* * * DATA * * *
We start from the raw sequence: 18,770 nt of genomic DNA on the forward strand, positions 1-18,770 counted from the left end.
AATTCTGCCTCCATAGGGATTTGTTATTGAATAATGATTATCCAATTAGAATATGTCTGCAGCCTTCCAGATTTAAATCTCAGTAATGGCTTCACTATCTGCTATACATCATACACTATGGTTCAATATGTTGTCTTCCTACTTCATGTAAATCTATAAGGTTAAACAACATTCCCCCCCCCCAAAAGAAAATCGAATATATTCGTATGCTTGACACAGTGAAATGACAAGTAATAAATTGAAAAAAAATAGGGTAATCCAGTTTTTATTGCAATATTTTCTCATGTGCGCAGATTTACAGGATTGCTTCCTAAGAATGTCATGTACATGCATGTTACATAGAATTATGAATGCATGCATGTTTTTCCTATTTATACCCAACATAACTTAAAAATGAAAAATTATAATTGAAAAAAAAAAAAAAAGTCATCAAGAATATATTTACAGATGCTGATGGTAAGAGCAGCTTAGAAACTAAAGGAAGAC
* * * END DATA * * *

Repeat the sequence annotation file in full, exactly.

We start from the raw sequence: 18,770 nt of genomic DNA on the forward strand, positions 1-18,770 counted from the left end.
AATTCTGCCTCCATAGGGATTTGTTATTGAATAATGATTATCCAATTAGAATATGTCTGCAGCCTTCCAGATTTAAATCTCAGTAATGGCTTCACTATCTGCTATACATCATACACTATGGTTCAATATGTTGTCTTCCTACTTCATGTAAATCTATAAGGTTAAACAACATTCCCCCCCCCCAAAAGAAAATCGAATATATTCGTATGCTTGACACAGTGAAATGACAAGTAATAAATTGAAAAAAAATAGGGTAATCCAGTTTTTATTGCAATATTTTCTCATGTGCGCAGATTTACAGGATTGCTTCCTAAGAATGTCATGTACATGCATGTTACATAGAATTATGAATGCATGCATGTTTTTCCTATTTATACCCAACATAACTTAAAAATGAAAAATTATAATTGAAAAAAAAAAAAAAAGTCATCAAGAATATATTTACAGATGCTGATGGTAAGAGCAGCTTAGAAACTAAAGGAAGAC